Saturday, 30 April 2016

Jewel Bug

Jewel Bug shines like a jewel. It is a tiny creature less than one-cm long. Also called Metallic Bug. Have you seen one? Take a look- spotted right here in Ghumakkad's front yard in Secunderabad India.

Is it not truly a marvel of Nature? As you see in the picture, it has 'attached' itself to the back of a leaf. It does so with suction in its  tiny legs. More on suction later.
Notice its triangular head and the metallic shield on its back. This is what differentiates it from beetles. 
I noticed this bug while watering the Karela करेला (Bitter gourd) creeper in our front yard. It seemed 'stuck' up side down on a leaf back. Probably to shield itself from hot sun with day temperatures of 43 degrees Celsius. It stayed there throughout the day. It seemed to have moved a bit as can be seen from the suction marks next day. See the next picture taken against back light.

During feeding, jewel bugs inject proteolytic enzymes in their saliva into plants, digesting plant matter into a liquid form which they then suck up. Our jewel bug stayed on that leaf for good three days defying gravity.

Jewel Bugs belong to the family Scutelleridae which is a family of true bugs. True bugs are those that have mouths that suck unlike 'Beetles' that have mouths that chomp. Closely related to stink bugs, they may also produce an offensive odour when disturbed. There are around 450  species worldwide. Jewel bugs have been sighted in India, Australia and USA. Readers may browse an interesting account of a jewel bug in Australia by clicking this link.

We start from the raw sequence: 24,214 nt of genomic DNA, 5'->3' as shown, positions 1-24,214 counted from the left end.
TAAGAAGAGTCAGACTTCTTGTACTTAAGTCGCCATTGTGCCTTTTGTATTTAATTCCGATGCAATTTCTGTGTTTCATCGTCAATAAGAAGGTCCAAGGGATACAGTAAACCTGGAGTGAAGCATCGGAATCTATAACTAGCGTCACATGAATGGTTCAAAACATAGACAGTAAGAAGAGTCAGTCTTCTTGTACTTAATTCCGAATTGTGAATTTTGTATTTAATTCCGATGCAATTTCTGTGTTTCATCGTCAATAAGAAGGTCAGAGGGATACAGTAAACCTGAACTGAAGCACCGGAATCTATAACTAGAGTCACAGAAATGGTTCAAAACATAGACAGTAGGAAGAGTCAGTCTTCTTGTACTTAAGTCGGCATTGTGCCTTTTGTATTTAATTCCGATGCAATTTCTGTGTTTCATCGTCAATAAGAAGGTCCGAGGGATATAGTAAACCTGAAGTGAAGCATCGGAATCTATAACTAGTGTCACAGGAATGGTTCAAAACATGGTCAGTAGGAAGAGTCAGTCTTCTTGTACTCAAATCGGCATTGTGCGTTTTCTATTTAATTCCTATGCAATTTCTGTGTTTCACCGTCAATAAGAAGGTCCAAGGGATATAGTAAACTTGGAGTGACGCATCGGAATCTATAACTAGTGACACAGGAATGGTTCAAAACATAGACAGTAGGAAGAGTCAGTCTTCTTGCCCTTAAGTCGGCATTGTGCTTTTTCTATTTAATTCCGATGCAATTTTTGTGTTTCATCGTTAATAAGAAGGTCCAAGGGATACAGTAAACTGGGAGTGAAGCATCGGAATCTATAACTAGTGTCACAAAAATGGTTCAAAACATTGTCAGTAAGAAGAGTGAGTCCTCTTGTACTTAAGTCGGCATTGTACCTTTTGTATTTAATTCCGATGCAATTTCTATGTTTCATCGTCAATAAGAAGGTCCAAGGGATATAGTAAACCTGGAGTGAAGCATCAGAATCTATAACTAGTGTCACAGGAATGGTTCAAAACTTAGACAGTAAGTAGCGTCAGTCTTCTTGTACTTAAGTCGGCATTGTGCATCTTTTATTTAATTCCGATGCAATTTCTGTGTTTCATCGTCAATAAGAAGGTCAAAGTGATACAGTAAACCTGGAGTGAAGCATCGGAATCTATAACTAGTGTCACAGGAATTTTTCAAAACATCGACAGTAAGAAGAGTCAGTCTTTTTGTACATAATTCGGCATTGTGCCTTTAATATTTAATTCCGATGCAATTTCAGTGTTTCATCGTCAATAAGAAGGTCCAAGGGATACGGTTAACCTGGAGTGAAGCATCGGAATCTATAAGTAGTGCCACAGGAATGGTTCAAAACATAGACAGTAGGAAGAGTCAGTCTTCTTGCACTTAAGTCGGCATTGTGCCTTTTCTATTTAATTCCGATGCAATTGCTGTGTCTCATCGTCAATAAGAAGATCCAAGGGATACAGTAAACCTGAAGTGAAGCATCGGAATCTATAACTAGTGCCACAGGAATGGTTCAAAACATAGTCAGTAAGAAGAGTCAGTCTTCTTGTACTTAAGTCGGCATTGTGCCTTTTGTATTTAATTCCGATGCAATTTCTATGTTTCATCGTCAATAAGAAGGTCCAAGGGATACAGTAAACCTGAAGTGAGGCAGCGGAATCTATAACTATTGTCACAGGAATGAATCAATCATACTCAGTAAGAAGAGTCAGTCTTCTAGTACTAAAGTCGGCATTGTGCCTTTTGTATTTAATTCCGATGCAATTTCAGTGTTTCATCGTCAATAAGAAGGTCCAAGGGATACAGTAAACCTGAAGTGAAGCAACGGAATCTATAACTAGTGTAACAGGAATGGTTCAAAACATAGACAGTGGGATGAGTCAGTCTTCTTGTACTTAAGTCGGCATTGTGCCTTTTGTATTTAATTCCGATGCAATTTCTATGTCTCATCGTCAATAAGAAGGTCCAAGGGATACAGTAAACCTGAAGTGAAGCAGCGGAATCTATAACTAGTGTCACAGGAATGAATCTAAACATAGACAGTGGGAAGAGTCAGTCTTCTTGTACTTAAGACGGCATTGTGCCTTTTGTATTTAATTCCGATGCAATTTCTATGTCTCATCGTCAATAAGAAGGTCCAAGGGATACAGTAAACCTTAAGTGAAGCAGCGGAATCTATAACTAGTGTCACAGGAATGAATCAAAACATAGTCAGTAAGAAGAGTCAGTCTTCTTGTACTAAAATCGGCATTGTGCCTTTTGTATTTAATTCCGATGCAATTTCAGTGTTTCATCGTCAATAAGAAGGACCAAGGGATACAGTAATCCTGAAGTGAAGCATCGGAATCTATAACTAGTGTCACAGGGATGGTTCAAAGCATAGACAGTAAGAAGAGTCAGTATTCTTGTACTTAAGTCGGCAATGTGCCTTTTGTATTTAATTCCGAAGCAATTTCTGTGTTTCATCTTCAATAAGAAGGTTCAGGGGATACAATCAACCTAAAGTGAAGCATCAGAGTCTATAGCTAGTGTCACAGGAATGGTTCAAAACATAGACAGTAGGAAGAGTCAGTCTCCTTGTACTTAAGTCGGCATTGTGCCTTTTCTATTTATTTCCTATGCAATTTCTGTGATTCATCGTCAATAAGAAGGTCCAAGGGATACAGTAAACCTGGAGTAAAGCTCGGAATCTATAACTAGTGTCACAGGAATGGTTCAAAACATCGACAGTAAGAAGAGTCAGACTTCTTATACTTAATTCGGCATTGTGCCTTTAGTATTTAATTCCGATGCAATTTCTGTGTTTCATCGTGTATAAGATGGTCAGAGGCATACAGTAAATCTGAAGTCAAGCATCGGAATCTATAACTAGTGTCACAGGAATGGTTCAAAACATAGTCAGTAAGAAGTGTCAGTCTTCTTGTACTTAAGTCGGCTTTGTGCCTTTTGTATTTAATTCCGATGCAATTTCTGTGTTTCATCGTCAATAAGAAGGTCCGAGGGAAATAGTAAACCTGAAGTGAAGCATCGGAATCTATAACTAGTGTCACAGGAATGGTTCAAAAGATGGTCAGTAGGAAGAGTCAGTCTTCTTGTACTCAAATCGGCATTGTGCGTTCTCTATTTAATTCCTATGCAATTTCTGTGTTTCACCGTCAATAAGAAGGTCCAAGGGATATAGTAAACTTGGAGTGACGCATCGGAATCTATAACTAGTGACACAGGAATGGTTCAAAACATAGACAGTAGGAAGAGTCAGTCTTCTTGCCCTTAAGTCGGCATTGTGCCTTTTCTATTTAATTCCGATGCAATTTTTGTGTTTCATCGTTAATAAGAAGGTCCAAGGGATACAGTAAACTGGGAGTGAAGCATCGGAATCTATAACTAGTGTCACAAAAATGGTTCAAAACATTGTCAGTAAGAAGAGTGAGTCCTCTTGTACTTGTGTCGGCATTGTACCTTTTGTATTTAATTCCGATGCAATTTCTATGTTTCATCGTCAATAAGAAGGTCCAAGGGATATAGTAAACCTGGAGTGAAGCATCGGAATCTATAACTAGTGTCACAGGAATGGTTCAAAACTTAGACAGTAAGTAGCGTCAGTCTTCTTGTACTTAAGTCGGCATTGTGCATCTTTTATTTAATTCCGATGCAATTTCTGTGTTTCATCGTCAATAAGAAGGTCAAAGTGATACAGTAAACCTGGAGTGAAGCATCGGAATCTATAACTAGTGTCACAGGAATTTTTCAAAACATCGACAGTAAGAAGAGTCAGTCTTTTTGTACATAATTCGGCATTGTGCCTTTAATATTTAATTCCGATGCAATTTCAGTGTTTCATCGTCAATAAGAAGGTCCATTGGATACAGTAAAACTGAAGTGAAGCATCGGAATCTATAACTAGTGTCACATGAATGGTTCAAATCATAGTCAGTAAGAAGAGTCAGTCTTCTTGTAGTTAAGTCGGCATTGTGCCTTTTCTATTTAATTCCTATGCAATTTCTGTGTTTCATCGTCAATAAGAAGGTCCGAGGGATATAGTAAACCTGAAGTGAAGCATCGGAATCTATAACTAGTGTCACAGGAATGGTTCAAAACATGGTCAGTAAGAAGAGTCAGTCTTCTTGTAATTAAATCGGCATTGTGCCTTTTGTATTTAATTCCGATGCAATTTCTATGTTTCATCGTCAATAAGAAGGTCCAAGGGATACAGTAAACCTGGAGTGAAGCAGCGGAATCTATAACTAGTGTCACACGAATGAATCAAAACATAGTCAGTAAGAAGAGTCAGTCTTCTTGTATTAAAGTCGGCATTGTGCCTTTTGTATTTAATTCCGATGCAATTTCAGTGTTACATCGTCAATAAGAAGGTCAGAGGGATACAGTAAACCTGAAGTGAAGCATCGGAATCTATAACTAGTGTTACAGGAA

The jewel bug is not easy to spot as it hides itself under a leaf. See the picture below. The bug is under the Karela leaf in centre of the picture!

May be in summer months it is difficult to spot. But a zoology professor from Karimnagar (130 kms from Secunderabad) has shot a video of the bug on the move. Click this link for the video.

The belly of the bug has different colouration. Difficult to photograph without disturbing the bug, here is a side view.

Readers interested to learn more about the bugs may browse a site called TenRandomFacts.

After observing the bug for three hot days, I couldn't spot it in the evening. A thunder storm followed by light drizzle cooled that particular evening. As if on cue, the jewel seems to have disappeared. Perhaps relocated to another plant, another garden, somewhere.

If you have observed the jewel bug in your neighbourhood, do add a comment. It will enrich our knowledge of this tiny wonder of Nature.

Our previous stories on other tiny creatures can be browsed by clicking the links below:
Caterpillars and self-discipline

Mantis which looks like a Violin

When a Bumble-bee died because of heat stroke

Thanks for browsing.

    Harsh-the-Ghumakkad/ 30th April 2016


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